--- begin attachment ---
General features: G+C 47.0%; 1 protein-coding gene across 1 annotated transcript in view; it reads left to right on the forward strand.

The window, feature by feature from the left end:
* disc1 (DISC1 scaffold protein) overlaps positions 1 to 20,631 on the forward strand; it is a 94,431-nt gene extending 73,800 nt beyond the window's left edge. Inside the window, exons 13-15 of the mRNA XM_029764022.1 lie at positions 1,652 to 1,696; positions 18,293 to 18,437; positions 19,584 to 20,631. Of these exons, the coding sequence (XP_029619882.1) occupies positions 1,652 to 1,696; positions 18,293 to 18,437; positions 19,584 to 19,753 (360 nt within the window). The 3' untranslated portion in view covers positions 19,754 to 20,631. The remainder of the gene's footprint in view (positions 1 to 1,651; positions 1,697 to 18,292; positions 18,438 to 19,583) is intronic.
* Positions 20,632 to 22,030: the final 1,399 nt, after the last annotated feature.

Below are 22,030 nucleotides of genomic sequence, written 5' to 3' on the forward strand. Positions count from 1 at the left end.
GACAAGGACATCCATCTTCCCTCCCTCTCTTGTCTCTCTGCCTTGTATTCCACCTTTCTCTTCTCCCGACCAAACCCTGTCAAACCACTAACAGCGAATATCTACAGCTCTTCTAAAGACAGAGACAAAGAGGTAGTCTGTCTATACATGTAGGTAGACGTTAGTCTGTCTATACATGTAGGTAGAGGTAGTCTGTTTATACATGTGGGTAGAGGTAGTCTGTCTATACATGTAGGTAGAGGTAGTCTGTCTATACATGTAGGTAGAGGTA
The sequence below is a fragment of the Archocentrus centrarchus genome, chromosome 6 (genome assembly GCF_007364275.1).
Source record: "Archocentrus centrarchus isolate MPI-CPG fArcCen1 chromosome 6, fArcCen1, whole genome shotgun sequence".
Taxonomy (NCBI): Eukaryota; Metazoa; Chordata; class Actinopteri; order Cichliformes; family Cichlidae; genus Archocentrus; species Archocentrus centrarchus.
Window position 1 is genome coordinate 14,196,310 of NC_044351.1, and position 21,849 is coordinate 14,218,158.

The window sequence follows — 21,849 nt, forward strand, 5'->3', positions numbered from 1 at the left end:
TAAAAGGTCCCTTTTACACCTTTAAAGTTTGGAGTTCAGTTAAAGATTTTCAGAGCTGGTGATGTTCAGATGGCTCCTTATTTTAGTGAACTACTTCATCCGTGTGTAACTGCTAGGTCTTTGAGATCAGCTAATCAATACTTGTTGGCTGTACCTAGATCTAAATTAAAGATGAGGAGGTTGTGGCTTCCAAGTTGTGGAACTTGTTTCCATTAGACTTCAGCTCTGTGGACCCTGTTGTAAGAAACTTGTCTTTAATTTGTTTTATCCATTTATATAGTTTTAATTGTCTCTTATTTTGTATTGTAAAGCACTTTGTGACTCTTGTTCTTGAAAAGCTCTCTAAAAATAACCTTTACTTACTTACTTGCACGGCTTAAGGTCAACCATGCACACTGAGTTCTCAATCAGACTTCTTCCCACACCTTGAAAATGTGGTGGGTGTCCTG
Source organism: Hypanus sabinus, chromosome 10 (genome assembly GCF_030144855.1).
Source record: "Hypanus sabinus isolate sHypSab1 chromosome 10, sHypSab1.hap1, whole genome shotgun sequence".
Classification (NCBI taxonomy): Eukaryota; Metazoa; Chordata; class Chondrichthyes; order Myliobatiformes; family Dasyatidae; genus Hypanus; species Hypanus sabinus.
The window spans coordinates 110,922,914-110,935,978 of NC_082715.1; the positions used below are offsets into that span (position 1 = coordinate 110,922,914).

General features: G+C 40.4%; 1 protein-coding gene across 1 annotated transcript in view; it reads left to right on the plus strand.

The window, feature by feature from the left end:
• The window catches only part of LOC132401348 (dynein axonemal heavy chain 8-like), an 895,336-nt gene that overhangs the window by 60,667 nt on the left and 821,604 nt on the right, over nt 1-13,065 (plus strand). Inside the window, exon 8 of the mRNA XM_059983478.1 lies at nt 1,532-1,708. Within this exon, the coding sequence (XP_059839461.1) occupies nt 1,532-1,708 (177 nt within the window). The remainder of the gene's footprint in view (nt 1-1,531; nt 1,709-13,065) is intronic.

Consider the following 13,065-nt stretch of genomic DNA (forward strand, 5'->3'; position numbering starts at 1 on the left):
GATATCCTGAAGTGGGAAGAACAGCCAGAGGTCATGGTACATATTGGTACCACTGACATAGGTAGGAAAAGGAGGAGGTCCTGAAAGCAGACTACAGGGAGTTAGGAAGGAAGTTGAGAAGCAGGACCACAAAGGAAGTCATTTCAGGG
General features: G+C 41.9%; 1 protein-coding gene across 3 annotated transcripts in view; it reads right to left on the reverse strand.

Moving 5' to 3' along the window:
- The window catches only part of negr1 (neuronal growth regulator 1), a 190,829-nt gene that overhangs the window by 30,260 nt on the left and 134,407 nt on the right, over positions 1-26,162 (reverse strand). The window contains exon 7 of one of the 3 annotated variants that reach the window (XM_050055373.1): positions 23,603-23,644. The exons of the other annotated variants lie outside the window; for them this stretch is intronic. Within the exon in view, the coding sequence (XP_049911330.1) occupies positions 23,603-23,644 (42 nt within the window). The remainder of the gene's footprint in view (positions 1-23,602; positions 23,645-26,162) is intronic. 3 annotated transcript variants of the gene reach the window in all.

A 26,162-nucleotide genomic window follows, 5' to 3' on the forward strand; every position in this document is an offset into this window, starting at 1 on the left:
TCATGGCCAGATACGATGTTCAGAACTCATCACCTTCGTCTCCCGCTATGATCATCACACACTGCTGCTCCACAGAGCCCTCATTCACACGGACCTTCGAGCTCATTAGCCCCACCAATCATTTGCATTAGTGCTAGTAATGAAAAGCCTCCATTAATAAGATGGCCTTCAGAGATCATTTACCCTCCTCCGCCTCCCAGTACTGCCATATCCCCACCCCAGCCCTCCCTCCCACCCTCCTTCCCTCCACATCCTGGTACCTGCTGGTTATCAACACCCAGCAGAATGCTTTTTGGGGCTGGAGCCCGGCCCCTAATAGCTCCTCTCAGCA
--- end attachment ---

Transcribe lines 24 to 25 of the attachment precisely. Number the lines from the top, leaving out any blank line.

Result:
- The window catches only part of negr1 (neuronal growth regulator 1), a 190,829-nt gene that overhangs the window by 30,260 nt on the left and 134,407 nt on the right, over positions 1-26,162 (reverse strand). The window contains exon 7 of one of the 3 annotated variants that reach the window (XM_050055373.1): positions 23,603-23,644. The exons of the other annotated variants lie outside the window; for them this stretch is intronic. Within the exon in view, the coding sequence (XP_049911330.1) occupies positions 23,603-23,644 (42 nt within the window). The remainder of the gene's footprint in view (positions 1-23,602; positions 23,645-26,162) is intronic. 3 annotated transcript variants of the gene reach the window in all.

A 26,162-nucleotide genomic window follows, 5' to 3' on the forward strand; every position in this document is an offset into this window, starting at 1 on the left: